Habit formation and the effect of chronic stress on cognitive flexibility learning in horses

Research output: Contribution to journalArticlepeer-review

42 Downloads (Pure)


Horse training exposes horses to an array of cognitive and ethological challenges. Horses are routinely required to perform behaviours that are not aligned to aspects of their ethology, which may delay learning. While horses readily form habits during training, not all of these responses are considered desirable, resulting in the horse being subject to retraining. This is a form of cognitive flexibility and is critical to the extinction of habits and the learning of new responses. It is underpinned by complex neural processes which can be impaired by chronic or repeated stress. Domestic horses may be repeatedly exposed to multiples stressors. The potential contribution of stress impairments
of cognitive flexibility to apparent training failures is not well understood, however research from neuroscience can be used to understand horses’ responses to training. We trained horses to acquire habit-like responses in one of two industry-style aversive instrumental learning scenarios (moving away from the stimulus-instinctual or moving towards the stimulus-non-instinctual) and evaluated the effect of repeated stress exposures on their cognitive flexibility in a reversal task. We measured heart rate as a proxy for noradrenaline release, salivary cortisol and serum Brain Derived Neurotrophic Factor (BDNF) to infer possible neural correlates of the learning outcomes. The instinctual task which aligned with innate equine escape responses to aversive stimuli was acquired significantly faster than the non-instinctual task during both learning phases, however contrary to expectations, the repeated stress exposure did not impair the reversal learning. We report a preliminary finding that serum BDNF and salivary cortisol concentrations in horses are positively correlated. The ethological salience of training tasks and cognitive flexibility learning can significantly affect learning in horses and trainers should adapt their practices where such tasks challenge innate equine behaviour.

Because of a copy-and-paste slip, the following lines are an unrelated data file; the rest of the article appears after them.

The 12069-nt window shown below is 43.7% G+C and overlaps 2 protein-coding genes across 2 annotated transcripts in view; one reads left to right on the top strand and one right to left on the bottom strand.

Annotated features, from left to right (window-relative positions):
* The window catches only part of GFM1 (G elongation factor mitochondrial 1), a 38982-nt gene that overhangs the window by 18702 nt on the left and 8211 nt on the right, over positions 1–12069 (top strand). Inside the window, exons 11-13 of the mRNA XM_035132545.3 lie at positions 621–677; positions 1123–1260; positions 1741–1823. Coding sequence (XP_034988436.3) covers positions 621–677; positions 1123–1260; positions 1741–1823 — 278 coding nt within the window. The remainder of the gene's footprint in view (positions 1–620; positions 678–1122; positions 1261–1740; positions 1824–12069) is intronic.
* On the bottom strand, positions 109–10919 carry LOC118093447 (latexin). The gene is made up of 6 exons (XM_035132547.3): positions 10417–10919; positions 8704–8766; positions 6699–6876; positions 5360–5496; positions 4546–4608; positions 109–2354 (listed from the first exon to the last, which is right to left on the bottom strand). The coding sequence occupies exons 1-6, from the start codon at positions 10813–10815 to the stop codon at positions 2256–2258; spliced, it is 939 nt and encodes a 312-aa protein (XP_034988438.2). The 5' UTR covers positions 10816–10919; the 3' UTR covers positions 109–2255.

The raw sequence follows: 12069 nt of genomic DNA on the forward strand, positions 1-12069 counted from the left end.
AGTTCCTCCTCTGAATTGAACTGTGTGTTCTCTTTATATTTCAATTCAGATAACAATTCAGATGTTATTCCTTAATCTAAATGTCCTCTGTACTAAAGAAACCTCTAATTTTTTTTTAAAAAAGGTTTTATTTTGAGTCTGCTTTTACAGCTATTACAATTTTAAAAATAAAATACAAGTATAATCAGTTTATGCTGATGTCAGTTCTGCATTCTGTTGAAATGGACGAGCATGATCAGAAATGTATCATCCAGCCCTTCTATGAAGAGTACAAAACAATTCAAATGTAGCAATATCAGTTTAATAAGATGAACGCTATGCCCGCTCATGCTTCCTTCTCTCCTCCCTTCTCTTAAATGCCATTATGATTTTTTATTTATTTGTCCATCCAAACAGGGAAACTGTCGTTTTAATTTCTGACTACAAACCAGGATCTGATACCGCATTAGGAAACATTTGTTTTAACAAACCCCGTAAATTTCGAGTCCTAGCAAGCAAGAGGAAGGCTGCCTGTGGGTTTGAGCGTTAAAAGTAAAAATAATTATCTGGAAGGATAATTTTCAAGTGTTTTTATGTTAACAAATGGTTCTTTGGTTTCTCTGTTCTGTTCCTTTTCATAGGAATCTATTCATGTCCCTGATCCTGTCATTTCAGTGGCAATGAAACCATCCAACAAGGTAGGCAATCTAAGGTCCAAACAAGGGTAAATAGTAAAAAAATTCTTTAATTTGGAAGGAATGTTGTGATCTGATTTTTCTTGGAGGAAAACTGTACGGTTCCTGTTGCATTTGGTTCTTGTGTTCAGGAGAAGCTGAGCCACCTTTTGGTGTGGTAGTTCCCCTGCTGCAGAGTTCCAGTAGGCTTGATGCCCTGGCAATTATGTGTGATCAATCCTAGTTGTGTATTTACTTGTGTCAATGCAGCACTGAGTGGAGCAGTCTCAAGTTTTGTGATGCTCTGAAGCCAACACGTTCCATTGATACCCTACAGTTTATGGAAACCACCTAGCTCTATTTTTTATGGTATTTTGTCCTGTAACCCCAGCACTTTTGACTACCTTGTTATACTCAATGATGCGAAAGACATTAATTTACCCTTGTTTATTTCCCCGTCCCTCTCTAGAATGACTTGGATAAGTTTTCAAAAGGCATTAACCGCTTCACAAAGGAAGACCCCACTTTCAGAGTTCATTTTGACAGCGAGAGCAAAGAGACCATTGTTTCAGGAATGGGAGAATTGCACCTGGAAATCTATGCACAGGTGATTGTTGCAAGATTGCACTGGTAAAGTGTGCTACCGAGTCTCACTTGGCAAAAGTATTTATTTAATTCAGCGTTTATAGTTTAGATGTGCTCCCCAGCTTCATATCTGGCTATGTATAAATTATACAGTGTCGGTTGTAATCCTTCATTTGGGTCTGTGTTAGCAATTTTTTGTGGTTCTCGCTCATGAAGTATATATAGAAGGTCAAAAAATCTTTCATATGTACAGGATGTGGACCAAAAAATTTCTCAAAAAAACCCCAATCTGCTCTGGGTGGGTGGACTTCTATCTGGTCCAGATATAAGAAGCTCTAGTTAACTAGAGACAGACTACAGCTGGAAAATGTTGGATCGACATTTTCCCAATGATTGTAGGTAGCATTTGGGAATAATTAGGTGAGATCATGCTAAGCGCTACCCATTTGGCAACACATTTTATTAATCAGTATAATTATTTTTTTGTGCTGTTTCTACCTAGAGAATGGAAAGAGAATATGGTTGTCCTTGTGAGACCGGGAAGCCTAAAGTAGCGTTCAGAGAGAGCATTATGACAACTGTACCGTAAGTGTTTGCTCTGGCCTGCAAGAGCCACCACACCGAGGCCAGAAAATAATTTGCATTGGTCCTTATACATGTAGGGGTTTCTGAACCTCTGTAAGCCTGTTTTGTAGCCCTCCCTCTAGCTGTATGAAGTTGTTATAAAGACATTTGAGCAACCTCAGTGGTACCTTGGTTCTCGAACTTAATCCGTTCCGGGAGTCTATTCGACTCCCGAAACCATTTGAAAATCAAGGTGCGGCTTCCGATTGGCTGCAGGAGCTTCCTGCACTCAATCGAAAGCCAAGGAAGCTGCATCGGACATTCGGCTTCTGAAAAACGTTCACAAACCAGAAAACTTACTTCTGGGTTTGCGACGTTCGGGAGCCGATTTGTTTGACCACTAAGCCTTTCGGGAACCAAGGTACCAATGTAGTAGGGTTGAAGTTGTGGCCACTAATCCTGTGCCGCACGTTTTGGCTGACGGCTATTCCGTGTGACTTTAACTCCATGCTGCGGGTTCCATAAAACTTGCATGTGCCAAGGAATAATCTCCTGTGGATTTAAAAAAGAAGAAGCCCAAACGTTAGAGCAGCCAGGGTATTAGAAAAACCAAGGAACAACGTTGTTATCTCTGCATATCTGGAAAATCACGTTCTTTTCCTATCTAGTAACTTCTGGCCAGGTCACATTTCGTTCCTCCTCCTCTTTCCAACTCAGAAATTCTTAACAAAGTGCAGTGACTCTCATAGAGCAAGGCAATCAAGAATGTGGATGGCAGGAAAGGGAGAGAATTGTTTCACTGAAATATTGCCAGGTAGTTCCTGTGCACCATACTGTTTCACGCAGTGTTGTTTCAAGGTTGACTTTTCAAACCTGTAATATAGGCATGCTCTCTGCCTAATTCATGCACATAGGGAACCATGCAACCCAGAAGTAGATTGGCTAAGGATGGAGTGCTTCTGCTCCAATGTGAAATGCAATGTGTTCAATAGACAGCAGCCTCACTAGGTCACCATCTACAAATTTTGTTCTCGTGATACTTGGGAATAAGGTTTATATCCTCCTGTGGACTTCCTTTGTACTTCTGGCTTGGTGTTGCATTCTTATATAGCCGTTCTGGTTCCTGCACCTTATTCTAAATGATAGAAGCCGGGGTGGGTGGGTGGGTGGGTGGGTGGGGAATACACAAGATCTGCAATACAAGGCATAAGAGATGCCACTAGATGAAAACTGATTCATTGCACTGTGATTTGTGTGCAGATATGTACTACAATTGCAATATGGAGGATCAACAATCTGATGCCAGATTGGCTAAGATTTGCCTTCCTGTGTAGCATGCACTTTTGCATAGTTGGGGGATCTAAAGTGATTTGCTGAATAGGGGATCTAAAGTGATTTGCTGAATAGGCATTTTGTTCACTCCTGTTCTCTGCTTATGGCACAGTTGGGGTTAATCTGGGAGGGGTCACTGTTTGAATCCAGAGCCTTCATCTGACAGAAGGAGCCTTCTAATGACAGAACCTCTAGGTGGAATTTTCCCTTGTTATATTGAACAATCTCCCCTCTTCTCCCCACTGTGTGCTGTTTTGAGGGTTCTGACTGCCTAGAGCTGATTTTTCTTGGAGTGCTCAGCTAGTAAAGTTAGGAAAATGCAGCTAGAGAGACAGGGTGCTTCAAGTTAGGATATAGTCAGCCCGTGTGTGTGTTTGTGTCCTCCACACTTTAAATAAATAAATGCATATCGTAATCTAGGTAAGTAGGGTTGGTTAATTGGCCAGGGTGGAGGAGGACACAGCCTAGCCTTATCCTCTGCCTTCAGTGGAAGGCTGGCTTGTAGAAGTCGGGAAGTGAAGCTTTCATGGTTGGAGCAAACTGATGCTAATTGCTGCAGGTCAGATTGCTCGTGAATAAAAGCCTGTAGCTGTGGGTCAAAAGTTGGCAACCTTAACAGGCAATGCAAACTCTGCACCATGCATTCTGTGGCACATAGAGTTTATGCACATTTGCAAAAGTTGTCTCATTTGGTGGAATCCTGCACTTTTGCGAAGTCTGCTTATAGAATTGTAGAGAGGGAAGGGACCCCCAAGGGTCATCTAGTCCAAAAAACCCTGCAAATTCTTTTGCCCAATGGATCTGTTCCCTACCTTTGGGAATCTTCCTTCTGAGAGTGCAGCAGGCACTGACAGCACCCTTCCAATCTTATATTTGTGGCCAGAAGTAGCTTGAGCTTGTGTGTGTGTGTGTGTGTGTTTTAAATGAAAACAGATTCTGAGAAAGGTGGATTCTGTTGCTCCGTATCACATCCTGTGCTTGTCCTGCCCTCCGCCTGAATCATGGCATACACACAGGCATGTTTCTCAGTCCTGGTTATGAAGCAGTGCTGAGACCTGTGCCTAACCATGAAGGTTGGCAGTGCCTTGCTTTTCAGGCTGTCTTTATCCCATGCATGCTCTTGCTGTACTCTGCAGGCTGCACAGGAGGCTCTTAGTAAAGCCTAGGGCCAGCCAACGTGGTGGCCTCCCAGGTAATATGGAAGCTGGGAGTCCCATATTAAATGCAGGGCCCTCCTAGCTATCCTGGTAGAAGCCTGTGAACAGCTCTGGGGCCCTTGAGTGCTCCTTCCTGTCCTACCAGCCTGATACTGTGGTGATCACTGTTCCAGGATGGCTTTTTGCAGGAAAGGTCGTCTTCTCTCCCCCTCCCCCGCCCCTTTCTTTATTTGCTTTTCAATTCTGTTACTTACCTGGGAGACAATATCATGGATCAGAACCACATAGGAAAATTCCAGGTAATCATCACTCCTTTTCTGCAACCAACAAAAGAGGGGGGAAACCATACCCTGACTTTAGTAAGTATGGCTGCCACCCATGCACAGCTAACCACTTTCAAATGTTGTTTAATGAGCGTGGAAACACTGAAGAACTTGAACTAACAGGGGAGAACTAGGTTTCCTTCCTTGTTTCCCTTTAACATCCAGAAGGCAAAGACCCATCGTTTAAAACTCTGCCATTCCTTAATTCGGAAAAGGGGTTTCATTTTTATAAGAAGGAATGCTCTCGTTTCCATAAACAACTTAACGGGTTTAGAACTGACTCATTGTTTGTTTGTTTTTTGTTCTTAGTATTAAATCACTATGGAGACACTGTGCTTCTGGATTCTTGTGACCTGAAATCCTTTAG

Original languageEnglish
Article number2818
Pages (from-to)1-22
Number of pages22
Issue number20
Publication statusPublished - 2022


Dive into the research topics of 'Habit formation and the effect of chronic stress on cognitive flexibility learning in horses'. Together they form a unique fingerprint.

Cite this